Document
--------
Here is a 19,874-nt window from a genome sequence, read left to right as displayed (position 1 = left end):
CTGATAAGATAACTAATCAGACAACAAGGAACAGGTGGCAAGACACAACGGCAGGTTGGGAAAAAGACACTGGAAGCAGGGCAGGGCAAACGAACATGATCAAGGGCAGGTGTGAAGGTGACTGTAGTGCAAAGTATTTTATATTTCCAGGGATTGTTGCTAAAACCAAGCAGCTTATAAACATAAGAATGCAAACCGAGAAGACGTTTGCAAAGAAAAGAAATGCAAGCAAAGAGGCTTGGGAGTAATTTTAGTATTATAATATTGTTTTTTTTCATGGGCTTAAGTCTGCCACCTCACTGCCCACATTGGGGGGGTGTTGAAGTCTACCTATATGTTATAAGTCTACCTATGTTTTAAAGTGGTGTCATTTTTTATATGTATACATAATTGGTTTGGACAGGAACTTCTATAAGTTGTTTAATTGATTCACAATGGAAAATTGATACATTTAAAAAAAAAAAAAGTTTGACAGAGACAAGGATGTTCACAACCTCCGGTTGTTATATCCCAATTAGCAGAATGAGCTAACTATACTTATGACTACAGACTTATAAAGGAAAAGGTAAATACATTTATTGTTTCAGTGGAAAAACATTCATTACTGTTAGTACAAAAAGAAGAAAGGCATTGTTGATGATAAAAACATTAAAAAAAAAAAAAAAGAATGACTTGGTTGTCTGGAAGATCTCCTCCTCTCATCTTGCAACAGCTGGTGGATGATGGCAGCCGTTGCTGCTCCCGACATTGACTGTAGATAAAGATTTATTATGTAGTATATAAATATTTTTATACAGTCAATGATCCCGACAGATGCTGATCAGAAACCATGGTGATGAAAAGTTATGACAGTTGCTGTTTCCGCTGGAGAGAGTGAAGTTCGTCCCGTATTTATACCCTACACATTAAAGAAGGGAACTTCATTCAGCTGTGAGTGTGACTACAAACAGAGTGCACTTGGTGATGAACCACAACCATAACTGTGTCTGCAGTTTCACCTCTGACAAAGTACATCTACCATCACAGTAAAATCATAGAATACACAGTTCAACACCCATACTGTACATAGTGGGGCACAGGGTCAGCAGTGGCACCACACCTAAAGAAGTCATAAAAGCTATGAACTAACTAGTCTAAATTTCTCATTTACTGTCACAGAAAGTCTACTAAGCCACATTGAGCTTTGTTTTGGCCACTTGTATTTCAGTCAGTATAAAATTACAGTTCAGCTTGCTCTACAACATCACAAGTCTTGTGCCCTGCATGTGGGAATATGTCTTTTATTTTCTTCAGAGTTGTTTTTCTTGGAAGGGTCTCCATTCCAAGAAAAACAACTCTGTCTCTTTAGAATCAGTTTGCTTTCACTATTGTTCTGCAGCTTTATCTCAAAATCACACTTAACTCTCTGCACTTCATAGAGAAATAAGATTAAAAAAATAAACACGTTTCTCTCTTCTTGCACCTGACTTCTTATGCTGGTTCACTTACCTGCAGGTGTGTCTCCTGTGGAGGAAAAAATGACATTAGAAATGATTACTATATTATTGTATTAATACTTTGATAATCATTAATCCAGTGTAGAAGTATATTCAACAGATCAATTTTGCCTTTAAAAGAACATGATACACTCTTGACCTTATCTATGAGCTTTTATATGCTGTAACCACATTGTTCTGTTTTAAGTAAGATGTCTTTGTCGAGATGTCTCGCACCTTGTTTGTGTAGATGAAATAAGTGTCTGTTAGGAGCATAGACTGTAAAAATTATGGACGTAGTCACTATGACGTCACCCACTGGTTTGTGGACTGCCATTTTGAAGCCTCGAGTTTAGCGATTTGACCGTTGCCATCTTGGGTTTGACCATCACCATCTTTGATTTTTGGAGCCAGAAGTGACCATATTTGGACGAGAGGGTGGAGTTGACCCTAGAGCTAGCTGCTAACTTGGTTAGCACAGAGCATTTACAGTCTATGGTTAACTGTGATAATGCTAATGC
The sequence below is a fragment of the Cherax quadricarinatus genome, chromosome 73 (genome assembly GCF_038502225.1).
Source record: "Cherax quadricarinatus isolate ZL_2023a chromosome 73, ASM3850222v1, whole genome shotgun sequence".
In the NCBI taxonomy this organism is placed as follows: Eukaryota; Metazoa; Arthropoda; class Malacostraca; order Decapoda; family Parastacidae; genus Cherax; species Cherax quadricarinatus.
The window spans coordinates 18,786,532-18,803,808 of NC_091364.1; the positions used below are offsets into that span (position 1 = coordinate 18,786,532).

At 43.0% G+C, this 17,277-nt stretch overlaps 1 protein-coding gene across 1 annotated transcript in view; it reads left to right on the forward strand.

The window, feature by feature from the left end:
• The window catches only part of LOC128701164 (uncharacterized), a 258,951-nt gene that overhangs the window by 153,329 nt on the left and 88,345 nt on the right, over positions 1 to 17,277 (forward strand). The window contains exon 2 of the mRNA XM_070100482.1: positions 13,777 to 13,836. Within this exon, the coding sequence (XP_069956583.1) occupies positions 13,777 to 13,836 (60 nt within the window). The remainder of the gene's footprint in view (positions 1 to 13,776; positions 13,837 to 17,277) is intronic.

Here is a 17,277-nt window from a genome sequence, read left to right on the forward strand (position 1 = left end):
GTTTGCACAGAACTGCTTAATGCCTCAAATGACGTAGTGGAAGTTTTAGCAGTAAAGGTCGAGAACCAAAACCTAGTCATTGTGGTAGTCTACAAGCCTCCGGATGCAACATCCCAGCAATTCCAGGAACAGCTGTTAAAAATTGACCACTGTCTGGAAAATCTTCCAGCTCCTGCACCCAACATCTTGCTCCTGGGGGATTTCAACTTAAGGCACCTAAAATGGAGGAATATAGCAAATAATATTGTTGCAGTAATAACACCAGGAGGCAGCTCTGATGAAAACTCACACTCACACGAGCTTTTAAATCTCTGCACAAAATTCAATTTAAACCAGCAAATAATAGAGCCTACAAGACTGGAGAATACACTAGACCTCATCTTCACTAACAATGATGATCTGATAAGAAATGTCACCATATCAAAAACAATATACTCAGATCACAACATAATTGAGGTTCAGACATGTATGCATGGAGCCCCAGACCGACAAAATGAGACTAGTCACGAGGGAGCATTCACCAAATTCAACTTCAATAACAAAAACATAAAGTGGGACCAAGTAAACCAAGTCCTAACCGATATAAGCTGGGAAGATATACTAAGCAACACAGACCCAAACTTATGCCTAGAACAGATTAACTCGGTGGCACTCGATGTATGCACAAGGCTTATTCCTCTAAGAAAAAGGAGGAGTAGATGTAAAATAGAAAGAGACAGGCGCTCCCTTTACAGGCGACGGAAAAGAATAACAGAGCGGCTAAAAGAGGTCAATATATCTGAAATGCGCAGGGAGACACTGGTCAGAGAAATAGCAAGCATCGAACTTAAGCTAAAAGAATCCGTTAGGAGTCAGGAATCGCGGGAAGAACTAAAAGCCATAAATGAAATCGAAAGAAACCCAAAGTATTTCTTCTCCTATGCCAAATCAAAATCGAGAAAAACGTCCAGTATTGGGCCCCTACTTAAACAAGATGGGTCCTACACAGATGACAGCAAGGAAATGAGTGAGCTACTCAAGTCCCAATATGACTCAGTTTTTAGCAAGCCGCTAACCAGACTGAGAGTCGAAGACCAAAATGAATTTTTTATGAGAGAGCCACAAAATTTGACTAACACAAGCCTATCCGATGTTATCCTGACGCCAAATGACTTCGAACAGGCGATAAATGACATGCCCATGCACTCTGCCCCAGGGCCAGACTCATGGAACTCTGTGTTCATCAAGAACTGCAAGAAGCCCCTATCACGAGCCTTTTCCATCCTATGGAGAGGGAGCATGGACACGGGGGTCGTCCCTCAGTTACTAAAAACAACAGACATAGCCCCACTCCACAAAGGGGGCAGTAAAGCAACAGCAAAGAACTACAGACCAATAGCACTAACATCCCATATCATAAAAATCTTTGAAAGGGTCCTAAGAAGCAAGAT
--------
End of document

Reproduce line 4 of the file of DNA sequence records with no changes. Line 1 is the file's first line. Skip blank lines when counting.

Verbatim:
Source record: "Cherax quadricarinatus isolate ZL_2023a chromosome 73, ASM3850222v1, whole genome shotgun sequence".